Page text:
By Marc Lutz
Sentinel editor 

Professional jet skier churns up Dangerous Waters through Southeast

 

September 30, 2021



It’s one thing to experience Alaska’s waterways from a ferry, cruise ship or even a fishing boat, but what about a Jet Ski, sitting atop a couple hundred horsepower of a thousand-pound jet pump with handlebars?

One company is doing just that, guiding tours via personal watercraft, from Seattle to Juneau with stops in Wrangell and other Southeast communities.

Dangerous Waters Adventures was founded in 2018 by Steven Moll, offering thrill seekers a chance to experience the Alaska and Canada Inside Passage from a different perspective.

Before opening the tour company, Moll hosted a TV show, also called “Dangerous Waters,” where he and a crew traveled the world. The show chronicled their adventures, including everything from being stranded in remote areas to getting arrested by Russian police. It ran for seven seasons on cable and on-demand channels.

Even before that, Moll worked for radio station KFBK in the Sacramento, California, region.

“Once we finished that series, I needed to get a real job,” Moll said. “I couldn’t go back to (radio reporting). I had a worldly view on things.”

Moll decided after the end of the TV show to see if anyone wanted to go with him via Jet Ski from Seattle up to Prince Rupert, British Columbia. From that excursion, the tour company was created.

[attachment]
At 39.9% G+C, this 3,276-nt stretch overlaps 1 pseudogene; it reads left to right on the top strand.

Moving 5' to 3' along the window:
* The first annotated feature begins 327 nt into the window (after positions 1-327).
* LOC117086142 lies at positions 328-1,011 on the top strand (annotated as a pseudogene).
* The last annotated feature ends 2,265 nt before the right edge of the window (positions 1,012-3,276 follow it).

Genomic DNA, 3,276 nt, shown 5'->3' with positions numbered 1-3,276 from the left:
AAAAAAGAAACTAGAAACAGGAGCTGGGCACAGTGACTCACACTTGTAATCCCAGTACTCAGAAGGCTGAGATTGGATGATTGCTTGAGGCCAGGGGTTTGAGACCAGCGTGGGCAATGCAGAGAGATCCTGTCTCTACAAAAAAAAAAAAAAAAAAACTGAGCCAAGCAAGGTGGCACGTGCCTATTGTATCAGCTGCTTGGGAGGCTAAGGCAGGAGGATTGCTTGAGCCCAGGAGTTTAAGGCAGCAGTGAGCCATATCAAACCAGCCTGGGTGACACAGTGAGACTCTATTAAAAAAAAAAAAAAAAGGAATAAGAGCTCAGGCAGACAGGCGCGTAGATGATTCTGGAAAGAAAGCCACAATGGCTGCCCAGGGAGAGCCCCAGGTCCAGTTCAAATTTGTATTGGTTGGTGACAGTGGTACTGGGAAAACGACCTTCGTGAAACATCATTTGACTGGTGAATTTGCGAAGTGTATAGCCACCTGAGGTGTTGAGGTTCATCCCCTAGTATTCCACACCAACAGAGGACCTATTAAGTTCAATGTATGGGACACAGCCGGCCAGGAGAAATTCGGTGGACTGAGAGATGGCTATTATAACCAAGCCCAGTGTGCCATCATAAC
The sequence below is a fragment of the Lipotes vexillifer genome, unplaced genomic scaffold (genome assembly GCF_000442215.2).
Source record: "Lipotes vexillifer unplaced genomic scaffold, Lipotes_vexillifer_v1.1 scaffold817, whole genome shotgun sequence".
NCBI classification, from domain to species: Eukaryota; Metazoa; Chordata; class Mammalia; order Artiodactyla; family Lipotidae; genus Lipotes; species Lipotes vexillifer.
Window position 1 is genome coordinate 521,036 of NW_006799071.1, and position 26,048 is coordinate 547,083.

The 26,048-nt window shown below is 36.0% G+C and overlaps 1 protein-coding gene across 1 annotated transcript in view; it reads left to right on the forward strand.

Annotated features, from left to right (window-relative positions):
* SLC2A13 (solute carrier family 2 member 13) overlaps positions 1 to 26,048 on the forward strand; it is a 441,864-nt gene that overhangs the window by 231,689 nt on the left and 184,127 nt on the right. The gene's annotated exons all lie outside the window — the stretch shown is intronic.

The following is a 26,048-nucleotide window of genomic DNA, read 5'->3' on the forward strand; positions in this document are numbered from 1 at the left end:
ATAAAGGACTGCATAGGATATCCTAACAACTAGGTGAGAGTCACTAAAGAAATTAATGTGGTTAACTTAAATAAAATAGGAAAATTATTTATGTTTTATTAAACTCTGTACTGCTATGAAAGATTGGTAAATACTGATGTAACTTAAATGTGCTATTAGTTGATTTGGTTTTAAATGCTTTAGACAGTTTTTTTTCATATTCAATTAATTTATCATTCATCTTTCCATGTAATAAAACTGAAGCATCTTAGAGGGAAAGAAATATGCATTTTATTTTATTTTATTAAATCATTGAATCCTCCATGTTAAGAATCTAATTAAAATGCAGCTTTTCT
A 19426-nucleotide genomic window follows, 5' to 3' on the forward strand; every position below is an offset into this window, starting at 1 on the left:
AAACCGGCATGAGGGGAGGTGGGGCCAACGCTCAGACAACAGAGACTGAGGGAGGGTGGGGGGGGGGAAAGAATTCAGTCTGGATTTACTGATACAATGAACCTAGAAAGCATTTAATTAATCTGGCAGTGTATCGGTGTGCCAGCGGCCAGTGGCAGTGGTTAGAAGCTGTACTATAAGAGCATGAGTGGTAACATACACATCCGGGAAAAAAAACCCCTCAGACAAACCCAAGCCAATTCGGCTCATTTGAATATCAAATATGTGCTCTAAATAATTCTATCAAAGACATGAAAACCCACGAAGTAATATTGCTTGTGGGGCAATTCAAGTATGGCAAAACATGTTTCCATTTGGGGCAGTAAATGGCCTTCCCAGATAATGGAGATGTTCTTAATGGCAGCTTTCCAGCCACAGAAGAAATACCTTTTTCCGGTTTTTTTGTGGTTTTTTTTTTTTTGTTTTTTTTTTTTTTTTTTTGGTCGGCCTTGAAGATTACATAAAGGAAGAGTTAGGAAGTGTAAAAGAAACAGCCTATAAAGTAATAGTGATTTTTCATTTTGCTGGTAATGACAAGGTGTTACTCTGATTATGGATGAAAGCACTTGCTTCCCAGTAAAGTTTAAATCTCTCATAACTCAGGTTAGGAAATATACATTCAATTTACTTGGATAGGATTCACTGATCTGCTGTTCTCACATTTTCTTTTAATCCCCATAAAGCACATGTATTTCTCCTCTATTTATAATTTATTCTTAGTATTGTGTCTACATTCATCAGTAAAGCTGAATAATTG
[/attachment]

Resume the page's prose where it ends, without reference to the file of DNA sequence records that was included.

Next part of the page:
Originally, he kept his operations based out of his home in Folsom, California, with a fleet of Jet Skis docked in Seattle. But then COVID-19 hit. Moll decided to move the business to Juneau. Since Canada closed its ports during the pandemic, he had to change his tour routes.


Clients can travel with Moll and another guide from Juneau down to Ketchikan, or Sitka to Juneau’s Auke Bay, or the opposite direction. The cost is $6,900. There is also a trip from Seattle to Ketchikan (or reverse) for $9,900, though he has not run that tour during Canada’s border closure.


Dangerous Waters operates from the last week of May until the last week of October and typically has about 150 clients throughout that time.

On Sept. 22, Moll, guide Drake Stanley and a trainee headed from Wrangell to Ketchikan. Winds were picking up, and Moll said they look for favorable weather before heading out. Iffier conditions need to be subsiding, otherwise the tour stays put.

“If we get down and I determine that the weather is not optimal to our passage to Ketchikan, then we will return here and we will head back to Petersburg,” Moll told clients before departing Wrangell. “We have to ride when the weather is good.”


Moll and his crew come prepared, with thousands of miles of training and navigation experience. Stanley had to complete 10,000 miles traveling the Inside Passage with Moll to lead tours. His guides have to be familiar with several GPS applications and able to navigate by sight.

“In the winter I do big-wave rescue on a Jet Ski for surfing, Mavericks (surfing competition), stuff like that,” said Stanley, who works on a personal watercraft in various places. “I’m lucky enough to be able to drive a Jet Ski professionally year-round.”

The trip to Ketchikan turned out to be ideal, he said, taking just four hours on water that was “glass.”

Before their departure, guides and clients huddle up for instruction and then prayer. Moll describes himself and his wife as “staunch Christians,” who practice daily prayer. He believes the views he and his crew and clients get to take in are reminders of “what God’s created,” whether it’s glacial fjords, sweeping views, or seeing things like “orcas preying on humpbacks.”

“It’s eye candy for one,” Moll said. “Then, people with different backgrounds are all laid equal by the ocean. It levels the playing field.”

 
 

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